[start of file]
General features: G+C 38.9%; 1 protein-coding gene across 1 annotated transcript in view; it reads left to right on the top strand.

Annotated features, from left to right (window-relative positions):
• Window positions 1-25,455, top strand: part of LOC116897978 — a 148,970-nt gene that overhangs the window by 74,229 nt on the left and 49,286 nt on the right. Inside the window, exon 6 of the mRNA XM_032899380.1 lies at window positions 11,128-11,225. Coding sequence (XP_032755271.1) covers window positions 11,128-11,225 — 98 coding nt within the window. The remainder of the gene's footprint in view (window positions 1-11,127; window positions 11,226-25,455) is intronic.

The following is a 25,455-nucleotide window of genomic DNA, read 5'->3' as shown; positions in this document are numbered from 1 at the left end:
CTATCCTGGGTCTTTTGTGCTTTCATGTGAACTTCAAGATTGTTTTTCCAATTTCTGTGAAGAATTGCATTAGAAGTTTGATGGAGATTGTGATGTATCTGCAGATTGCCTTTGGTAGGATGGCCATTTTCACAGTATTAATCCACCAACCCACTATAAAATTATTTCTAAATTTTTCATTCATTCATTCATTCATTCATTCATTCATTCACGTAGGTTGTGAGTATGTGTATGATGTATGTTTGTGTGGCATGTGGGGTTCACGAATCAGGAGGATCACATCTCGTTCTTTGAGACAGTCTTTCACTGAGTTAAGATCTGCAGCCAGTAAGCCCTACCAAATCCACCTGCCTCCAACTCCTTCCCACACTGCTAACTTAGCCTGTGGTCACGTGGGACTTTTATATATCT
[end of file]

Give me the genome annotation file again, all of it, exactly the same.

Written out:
General features: G+C 38.9%; 1 protein-coding gene across 1 annotated transcript in view; it reads left to right on the top strand.

Annotated features, from left to right (window-relative positions):
• Window positions 1-25,455, top strand: part of LOC116897978 — a 148,970-nt gene that overhangs the window by 74,229 nt on the left and 49,286 nt on the right. Inside the window, exon 6 of the mRNA XM_032899380.1 lies at window positions 11,128-11,225. Coding sequence (XP_032755271.1) covers window positions 11,128-11,225 — 98 coding nt within the window. The remainder of the gene's footprint in view (window positions 1-11,127; window positions 11,226-25,455) is intronic.

The following is a 25,455-nucleotide window of genomic DNA, read 5'->3' as shown; positions in this document are numbered from 1 at the left end:
CTATCCTGGGTCTTTTGTGCTTTCATGTGAACTTCAAGATTGTTTTTCCAATTTCTGTGAAGAATTGCATTAGAAGTTTGATGGAGATTGTGATGTATCTGCAGATTGCCTTTGGTAGGATGGCCATTTTCACAGTATTAATCCACCAACCCACTATAAAATTATTTCTAAATTTTTCATTCATTCATTCATTCATTCATTCATTCATTCACGTAGGTTGTGAGTATGTGTATGATGTATGTTTGTGTGGCATGTGGGGTTCACGAATCAGGAGGATCACATCTCGTTCTTTGAGACAGTCTTTCACTGAGTTAAGATCTGCAGCCAGTAAGCCCTACCAAATCCACCTGCCTCCAACTCCTTCCCACACTGCTAACTTAGCCTGTGGTCACGTGGGACTTTTATATATCT